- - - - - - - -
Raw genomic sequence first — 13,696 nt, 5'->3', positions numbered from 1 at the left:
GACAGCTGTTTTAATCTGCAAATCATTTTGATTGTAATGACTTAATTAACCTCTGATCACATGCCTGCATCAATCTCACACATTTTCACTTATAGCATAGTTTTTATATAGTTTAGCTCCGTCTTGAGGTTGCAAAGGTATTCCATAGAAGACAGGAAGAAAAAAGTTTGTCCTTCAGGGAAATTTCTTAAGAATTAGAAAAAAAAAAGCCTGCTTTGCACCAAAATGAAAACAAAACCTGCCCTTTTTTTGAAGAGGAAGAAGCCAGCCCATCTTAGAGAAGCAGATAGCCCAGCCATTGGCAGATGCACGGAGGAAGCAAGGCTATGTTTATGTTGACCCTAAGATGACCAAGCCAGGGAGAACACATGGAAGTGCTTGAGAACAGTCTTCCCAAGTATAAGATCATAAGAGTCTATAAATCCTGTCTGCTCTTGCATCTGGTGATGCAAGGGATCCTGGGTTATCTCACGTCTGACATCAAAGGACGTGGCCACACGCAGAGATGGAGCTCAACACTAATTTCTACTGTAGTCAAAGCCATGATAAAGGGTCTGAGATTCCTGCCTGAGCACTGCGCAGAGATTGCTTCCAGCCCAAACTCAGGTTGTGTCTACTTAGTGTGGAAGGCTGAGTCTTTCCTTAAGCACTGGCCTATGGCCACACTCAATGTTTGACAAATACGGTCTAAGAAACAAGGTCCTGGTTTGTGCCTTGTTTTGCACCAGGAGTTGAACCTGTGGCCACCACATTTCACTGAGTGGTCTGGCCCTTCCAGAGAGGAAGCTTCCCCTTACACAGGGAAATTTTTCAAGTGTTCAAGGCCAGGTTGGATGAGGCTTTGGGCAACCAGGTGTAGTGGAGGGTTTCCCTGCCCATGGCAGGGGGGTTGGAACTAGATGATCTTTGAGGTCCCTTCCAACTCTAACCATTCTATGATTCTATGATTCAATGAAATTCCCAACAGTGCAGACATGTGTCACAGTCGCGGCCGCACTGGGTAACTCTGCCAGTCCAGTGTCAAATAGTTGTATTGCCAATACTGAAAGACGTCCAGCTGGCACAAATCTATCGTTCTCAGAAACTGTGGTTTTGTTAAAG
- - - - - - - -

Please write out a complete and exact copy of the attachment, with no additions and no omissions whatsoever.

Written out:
Raw genomic sequence first — 13,696 nt, 5'->3', positions numbered from 1 at the left:
GACAGCTGTTTTAATCTGCAAATCATTTTGATTGTAATGACTTAATTAACCTCTGATCACATGCCTGCATCAATCTCACACATTTTCACTTATAGCATAGTTTTTATATAGTTTAGCTCCGTCTTGAGGTTGCAAAGGTATTCCATAGAAGACAGGAAGAAAAAAGTTTGTCCTTCAGGGAAATTTCTTAAGAATTAGAAAAAAAAAAGCCTGCTTTGCACCAAAATGAAAACAAAACCTGCCCTTTTTTTGAAGAGGAAGAAGCCAGCCCATCTTAGAGAAGCAGATAGCCCAGCCATTGGCAGATGCACGGAGGAAGCAAGGCTATGTTTATGTTGACCCTAAGATGACCAAGCCAGGGAGAACACATGGAAGTGCTTGAGAACAGTCTTCCCAAGTATAAGATCATAAGAGTCTATAAATCCTGTCTGCTCTTGCATCTGGTGATGCAAGGGATCCTGGGTTATCTCACGTCTGACATCAAAGGACGTGGCCACACGCAGAGATGGAGCTCAACACTAATTTCTACTGTAGTCAAAGCCATGATAAAGGGTCTGAGATTCCTGCCTGAGCACTGCGCAGAGATTGCTTCCAGCCCAAACTCAGGTTGTGTCTACTTAGTGTGGAAGGCTGAGTCTTTCCTTAAGCACTGGCCTATGGCCACACTCAATGTTTGACAAATACGGTCTAAGAAACAAGGTCCTGGTTTGTGCCTTGTTTTGCACCAGGAGTTGAACCTGTGGCCACCACATTTCACTGAGTGGTCTGGCCCTTCCAGAGAGGAAGCTTCCCCTTACACAGGGAAATTTTTCAAGTGTTCAAGGCCAGGTTGGATGAGGCTTTGGGCAACCAGGTGTAGTGGAGGGTTTCCCTGCCCATGGCAGGGGGGTTGGAACTAGATGATCTTTGAGGTCCCTTCCAACTCTAACCATTCTATGATTCTATGATTCAATGAAATTCCCAACAGTGCAGACATGTGTCACAGTCGCGGCCGCACTGGGTAACTCTGCCAGTCCAGTGTCAAATAGTTGTATTGCCAATACTGAAAGACGTCCAGCTGGCACAAATCTATCGTTCTCAGAAACTGTGGTTTTGTTAAAG